Renegade Radio

A Miami radio station makes waves — short waves, that is

Herald of Truth might still be on WRMI today if it weren't for James Lloyd — the mountain-dwelling prophet who dubbed Boutros Boutros-Ghali the Antichrist. His show, which has been expanding for the past five years, pushed Hallstrom's program off in 2004. Today Lloyd's Christian Media Network airs seven hours a day five days a week, more than any other right-wing program in WRMI's history.

Lloyd himself hosts the flagship segment. Called the Apocalypse Chronicles, it runs three hours daily. The rest of the time is farmed out to other prophets, conspiracy peddlers, and paranormal buffs. Among them is Lloyd's wife, Susan, a college-educated geologist. When she isn't shoveling manure at their Oregon home, she hosts a program about unconventional healing techniques called Sound Body. "We're trying to give people an alternative to those fascist drug companies," Lloyd explains. "They don't want to heal. They just want to take your money."

White has never much liked the right-wing harangues that have become a staple of his programming. "We air a lot of commentaries we don't agree with," he says. "We're a commercial station. And we've never made that much money to begin with." In fact WRMI is often just able to cover its operating costs, which run about $20,000 per month. This is in part because, over the past decade, the price of airtime has dropped from about $30 an hour to a buck — largely because of competition from AM stations.

WRMI's southbound antenna is made up of extratall electric 
poles connected by a curtain of wires
WRMI's southbound antenna is made up of extratall electric poles connected by a curtain of wires

As for the government-issue programs that initially drew White to shortwave, he airs those as filler when he can't find a buyer for a slot. Among them is Radio Netherlands' program Euroquest — a quirky show reminiscent of This American Life — which crackles across WRMI's airwaves each weekday at 8:00 a.m. The November 22 episode led with a piece about old public-service films that the British National Archives recently placed online. One from the Forties can best be described as Handkerchief 101. The protagonist is a sorry chump who guzzles beer expertly but can't manage to cough without showering his friends in saliva. So a kindly old chap with a prim British accent instructs him. "Close your eyes. Now handkerchief.... Sneeze!" he coaxes as his pupil hacks.

A Seventies film soundtrack instructs people how to survive a nuclear attack. "If anyone dies while you are in your fallout room," the narrator warns, "move the body to another room in the house, label the body with name and address, and cover it as tightly as possible...."

Euroquest is followed at 9:00 a.m. by The Tubridy Show from Ireland's international service, RTE, where the talk today revolves around the "hugging saint" who visited Ireland recently. "Fifteen thousand people queued up to hug her!" the host grouses. Then comes NewsLink from the Deutsche Welle — the German international service — which features a newscast and a pair of NPR-style documentaries: one about the country's outgoing chancellor, Gerhard Schroeder, and the other about his replacement, Angela Merkel.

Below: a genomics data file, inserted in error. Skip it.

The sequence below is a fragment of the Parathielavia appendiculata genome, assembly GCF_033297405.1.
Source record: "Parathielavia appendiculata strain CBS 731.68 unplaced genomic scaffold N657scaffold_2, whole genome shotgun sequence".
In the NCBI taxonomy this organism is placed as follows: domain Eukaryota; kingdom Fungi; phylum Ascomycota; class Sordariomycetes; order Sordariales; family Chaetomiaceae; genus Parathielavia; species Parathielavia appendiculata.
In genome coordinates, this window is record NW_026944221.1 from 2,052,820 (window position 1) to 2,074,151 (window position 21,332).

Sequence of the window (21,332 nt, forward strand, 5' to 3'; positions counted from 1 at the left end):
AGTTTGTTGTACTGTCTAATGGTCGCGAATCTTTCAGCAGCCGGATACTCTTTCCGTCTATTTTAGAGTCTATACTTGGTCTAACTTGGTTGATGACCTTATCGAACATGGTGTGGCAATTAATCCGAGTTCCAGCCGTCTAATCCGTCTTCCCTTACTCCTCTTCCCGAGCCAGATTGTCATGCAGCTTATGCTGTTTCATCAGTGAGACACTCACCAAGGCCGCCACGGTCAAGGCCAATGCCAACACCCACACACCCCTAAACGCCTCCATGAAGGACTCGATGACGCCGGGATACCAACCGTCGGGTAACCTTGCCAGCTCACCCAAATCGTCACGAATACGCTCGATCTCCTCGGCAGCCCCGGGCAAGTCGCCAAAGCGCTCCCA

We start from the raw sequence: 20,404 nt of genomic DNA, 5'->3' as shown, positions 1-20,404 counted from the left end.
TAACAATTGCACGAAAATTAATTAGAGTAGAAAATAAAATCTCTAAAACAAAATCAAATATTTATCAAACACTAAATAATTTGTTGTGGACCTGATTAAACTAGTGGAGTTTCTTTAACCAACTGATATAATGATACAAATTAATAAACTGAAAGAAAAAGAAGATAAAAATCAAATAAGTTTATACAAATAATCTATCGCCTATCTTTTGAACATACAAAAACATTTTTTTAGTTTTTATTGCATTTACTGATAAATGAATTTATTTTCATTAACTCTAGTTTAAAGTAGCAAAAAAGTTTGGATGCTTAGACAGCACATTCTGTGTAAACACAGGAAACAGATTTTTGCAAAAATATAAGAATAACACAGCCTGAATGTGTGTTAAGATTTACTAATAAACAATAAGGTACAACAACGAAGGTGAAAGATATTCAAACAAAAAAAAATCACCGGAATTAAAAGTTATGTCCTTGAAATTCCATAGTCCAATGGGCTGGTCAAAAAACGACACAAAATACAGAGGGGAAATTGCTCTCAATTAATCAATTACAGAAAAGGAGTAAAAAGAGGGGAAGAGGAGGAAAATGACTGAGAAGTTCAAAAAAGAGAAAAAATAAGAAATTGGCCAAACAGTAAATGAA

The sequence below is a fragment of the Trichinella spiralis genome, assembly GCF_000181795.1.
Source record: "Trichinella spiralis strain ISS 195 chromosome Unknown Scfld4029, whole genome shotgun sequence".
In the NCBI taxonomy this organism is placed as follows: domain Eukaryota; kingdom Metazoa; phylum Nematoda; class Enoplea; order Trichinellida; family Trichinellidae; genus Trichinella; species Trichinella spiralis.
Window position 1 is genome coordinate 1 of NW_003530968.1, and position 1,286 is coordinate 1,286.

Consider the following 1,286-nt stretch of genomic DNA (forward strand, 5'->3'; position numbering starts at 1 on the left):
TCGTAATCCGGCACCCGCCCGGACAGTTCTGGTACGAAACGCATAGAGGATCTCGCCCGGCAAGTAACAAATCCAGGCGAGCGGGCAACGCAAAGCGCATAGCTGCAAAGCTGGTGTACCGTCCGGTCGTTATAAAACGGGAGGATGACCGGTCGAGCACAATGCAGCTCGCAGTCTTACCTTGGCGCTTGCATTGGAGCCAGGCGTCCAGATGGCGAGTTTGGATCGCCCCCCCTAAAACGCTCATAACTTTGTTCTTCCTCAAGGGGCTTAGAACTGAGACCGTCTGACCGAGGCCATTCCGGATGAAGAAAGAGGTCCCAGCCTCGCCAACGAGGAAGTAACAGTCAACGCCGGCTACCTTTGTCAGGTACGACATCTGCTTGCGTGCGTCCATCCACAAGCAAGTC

White would like to fill his airwaves with this kind of lively commentary, quirky features, and hard-hitting news. But he simply can't afford to do so. As he puts it: "The stuff I like doesn't pay."

In some cases the filler programs and the paying clients create jarring combos. At one point Radio Israel sat cheek-and-jowl with Jew-bashing Herald of Truth on WRMI's airwaves. And Vatican Radio aired alongside Catholic-loathers like the Overcomer. "Shortwave," says White, "makes strange bedfellows."

It's Saturday, November 12, at WRMI's headquarters, a tiny office tucked into the back of the drab Fontainebleau Park office park. Inside, the walls are plastered with maps and postcards from listeners. There's a shot of tourists atop the Great Wall of China, a foal grazing on rock-strewn Irish hills, a bee hovering over a Nicaraguan orchid.

Allan Gonzalez is sitting at a collapsable table in the cramped studio, three microphones perched in front of him. The soft-spoken, middle-age Peruvian looks as if he's just gotten out of bed. Sprigs of his dark hair poke over the frames of his clunky bifocals. And his rumpled gray shirt is only partially tucked into his pants.

Gonzalez comes every Saturday to record his show VIP Peru, which consists mainly of interviews with prominent compatriots. Today he tugs a phone card from his pocket and dials Fernando de la Flor Arbulú, Peru's ambassador to the Organization of American States. Arbulú answers and talks about what it would take for his nation to develop. His key suggestion: Increase access to the Internet. "We need an electronic revolution," he says. "The problem is the lack of political will to do things well in a country where there is so much corruption."

After ten minutes, Gonzalez hangs up, scribbles a few notes, and dials "Doctora Lucy," a Peruvian university professor. They discuss former President Alberto Fujimori, who fled to Japan to evade corruption charges in 2000. This past November Fujimori tried to return to Peru, but police nabbed him in Chile. "It's a game," Lucy remarks. "He's trying to look like a political prisoner, when he's nothing more than a crook."

VIP Peru was founded six years ago by a Peruvian opposition party called Fuerza Democrática (Democratic Force). At the time, Fujimori was in office and had a stranglehold on the media. "We wanted to create something different, something credible," explains Gonzalez. "WRMI gave us the platform.... And it can be heard by people in the mountain and the jungle — places where many Peruvian media don't go."

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